I'm saying all this to apologize for the next section, saying I know access to nature is frequently a thorny, class-based issue. I know I can justify my dream of settling into my own piece of it only if I am part of the movement to make it a reality for anyone else who desires the same.


Settings that are natural

It's probably apparent by now that my favorite settings are in nature, and when those natural settings are at least net neutral, if not net positive.


This has to do with environments I prefer to be in, what I find the most awe-inspiring, what gives me pleasant chills, what uplifts my mood the most in real life. And those are all natural environments.


I think of standing beneath the redwoods of California; those staggeringly enormous, yet calm and still bastions of life bring a feeling of the sacred to me. I think of standing on an overlook on a mountainside in Alaska, gazing out over the rich, early summer forests, the majestic peaks, the verdant valley, and the distant deep blue waters of the ocean. I think of standing at the lip of the Grand Canyon—a divide in the Earth so breathtakingly immense it truly has to be seen to be believed. I think of descending the many switchbacks into the enormous mouth of the Carlsbad Caverns and listening to the echoes of the cave swallows fade to the ponderous quiet of the deep. I think of snorkeling in the Caribbean and watching the manta rays swim beneath me with their rippling grace.


As you can see, I have been extraordinarily fortunate to have had many wonderful encounters with the natural world, and it always leaves me with a craving for more. Yet one of our modern dilemmas is figuring out how to give more people a more equitable access to those wonders without spoiling the wonders in the process. We'll figure it out someday—I have faith that we will. In the meantime, I argue that one of the ways we can provide that access—and keep that dream alive—is through storytelling.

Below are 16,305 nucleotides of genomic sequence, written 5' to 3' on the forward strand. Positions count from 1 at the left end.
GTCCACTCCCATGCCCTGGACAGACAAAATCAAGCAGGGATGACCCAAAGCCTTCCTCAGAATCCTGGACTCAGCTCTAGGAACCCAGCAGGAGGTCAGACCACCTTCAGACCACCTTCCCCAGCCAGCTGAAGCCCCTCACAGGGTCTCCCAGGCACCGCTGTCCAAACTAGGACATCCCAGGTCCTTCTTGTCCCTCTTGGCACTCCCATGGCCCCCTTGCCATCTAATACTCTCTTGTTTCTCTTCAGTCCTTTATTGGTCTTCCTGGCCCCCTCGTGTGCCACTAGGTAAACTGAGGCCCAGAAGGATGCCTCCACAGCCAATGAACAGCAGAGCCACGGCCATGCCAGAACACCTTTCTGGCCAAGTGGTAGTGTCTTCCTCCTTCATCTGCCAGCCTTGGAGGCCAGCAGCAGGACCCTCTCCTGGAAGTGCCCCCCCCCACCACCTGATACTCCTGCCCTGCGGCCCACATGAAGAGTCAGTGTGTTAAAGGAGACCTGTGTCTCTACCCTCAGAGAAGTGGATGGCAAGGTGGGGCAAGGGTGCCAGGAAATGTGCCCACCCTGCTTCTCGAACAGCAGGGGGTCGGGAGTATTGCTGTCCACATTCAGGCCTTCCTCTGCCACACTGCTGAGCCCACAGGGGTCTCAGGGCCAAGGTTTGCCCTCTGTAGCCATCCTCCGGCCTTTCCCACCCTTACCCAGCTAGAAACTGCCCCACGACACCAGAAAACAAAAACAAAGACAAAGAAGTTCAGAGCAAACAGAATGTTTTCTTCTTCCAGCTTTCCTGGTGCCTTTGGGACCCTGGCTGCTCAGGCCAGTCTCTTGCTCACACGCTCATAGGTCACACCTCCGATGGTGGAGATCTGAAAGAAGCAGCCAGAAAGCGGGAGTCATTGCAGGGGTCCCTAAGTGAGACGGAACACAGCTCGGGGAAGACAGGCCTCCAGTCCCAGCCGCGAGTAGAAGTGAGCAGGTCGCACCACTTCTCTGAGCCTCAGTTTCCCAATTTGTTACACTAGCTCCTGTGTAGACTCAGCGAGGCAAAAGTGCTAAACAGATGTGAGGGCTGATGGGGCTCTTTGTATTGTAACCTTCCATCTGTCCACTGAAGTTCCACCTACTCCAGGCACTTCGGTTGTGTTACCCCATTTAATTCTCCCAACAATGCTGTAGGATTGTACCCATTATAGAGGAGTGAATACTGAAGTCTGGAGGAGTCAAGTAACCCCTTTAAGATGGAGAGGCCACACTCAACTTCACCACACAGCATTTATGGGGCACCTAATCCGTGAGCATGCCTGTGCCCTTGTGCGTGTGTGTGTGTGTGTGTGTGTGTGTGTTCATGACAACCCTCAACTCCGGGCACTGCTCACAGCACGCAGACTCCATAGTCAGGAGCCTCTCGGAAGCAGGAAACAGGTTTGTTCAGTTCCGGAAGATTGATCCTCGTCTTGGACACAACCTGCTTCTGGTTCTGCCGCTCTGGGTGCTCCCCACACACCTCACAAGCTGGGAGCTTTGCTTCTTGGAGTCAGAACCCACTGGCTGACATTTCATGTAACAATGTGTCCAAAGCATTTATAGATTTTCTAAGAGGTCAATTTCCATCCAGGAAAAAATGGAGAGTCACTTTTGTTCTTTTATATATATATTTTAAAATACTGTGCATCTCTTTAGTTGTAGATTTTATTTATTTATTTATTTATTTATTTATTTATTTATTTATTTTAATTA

Sometimes, that storytelling is actually nonfiction: a nature documentary, an educational article, a scientific study, a presentation. Other times, it's through fiction.


Obviously one of the main selling points of the Avatar movies is the natural setting: the deadly yet breathtakingly beautiful world of Pandora. The plot of the first movie wasn't terribly original, but that was fine—the plot was supposed to be secondary to the setting, and thus the two worked together nicely. When I think of an incredible setting, I first think of Pandora: the floating mountains, the bioluminescent lifeforms, the lethal yet majestic creatures . . . yeah, you don't get a more incredible fantasy setting than that.


Settings that are part of the story

But, like I said, in order to make Pandora's rich detail work in a story, the story has to take the backseat. The story is just the excuse to explore that world. You can see that even more obviously in The Way of Water, when the family has to move from their mountains pretty much so that we, the viewers, can see what the seas of Pandora are like, and the focus on the characters shifts to the children because children are explorers and adapters who occasionally do dumb things—thus showing us things of interest that the adults wouldn't have.